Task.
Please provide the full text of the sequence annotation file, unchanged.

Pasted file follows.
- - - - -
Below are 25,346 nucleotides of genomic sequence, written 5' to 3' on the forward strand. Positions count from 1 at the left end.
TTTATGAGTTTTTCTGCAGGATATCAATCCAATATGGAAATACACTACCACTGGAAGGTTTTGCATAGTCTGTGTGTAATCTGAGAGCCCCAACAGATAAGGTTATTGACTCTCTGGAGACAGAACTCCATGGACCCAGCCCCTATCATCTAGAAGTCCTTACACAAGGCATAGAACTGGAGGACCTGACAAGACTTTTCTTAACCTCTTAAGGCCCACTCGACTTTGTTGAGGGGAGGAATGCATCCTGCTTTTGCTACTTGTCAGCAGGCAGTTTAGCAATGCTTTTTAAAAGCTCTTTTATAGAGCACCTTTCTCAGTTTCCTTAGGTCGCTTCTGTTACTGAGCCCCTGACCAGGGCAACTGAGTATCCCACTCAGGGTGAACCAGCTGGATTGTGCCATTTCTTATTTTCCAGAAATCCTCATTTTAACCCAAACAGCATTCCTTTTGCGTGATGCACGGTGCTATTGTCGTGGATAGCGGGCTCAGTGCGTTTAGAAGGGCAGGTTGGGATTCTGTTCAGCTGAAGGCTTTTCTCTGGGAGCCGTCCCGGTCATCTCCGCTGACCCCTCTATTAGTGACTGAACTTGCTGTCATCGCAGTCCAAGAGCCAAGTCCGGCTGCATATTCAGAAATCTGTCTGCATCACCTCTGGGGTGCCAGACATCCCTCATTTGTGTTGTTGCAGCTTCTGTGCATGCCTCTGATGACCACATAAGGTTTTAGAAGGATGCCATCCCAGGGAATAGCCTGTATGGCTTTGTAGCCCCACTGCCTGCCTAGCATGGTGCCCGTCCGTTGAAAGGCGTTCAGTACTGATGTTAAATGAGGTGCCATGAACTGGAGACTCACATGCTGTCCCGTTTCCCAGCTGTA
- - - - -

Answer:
Below are 25,346 nucleotides of genomic sequence, written 5' to 3' on the forward strand. Positions count from 1 at the left end.
TTTATGAGTTTTTCTGCAGGATATCAATCCAATATGGAAATACACTACCACTGGAAGGTTTTGCATAGTCTGTGTGTAATCTGAGAGCCCCAACAGATAAGGTTATTGACTCTCTGGAGACAGAACTCCATGGACCCAGCCCCTATCATCTAGAAGTCCTTACACAAGGCATAGAACTGGAGGACCTGACAAGACTTTTCTTAACCTCTTAAGGCCCACTCGACTTTGTTGAGGGGAGGAATGCATCCTGCTTTTGCTACTTGTCAGCAGGCAGTTTAGCAATGCTTTTTAAAAGCTCTTTTATAGAGCACCTTTCTCAGTTTCCTTAGGTCGCTTCTGTTACTGAGCCCCTGACCAGGGCAACTGAGTATCCCACTCAGGGTGAACCAGCTGGATTGTGCCATTTCTTATTTTCCAGAAATCCTCATTTTAACCCAAACAGCATTCCTTTTGCGTGATGCACGGTGCTATTGTCGTGGATAGCGGGCTCAGTGCGTTTAGAAGGGCAGGTTGGGATTCTGTTCAGCTGAAGGCTTTTCTCTGGGAGCCGTCCCGGTCATCTCCGCTGACCCCTCTATTAGTGACTGAACTTGCTGTCATCGCAGTCCAAGAGCCAAGTCCGGCTGCATATTCAGAAATCTGTCTGCATCACCTCTGGGGTGCCAGACATCCCTCATTTGTGTTGTTGCAGCTTCTGTGCATGCCTCTGATGACCACATAAGGTTTTAGAAGGATGCCATCCCAGGGAATAGCCTGTATGGCTTTGTAGCCCCACTGCCTGCCTAGCATGGTGCCCGTCCGTTGAAAGGCGTTCAGTACTGATGTTAAATGAGGTGCCATGAACTGGAGACTCACATGCTGTCCCGTTTCCCAGCTGTA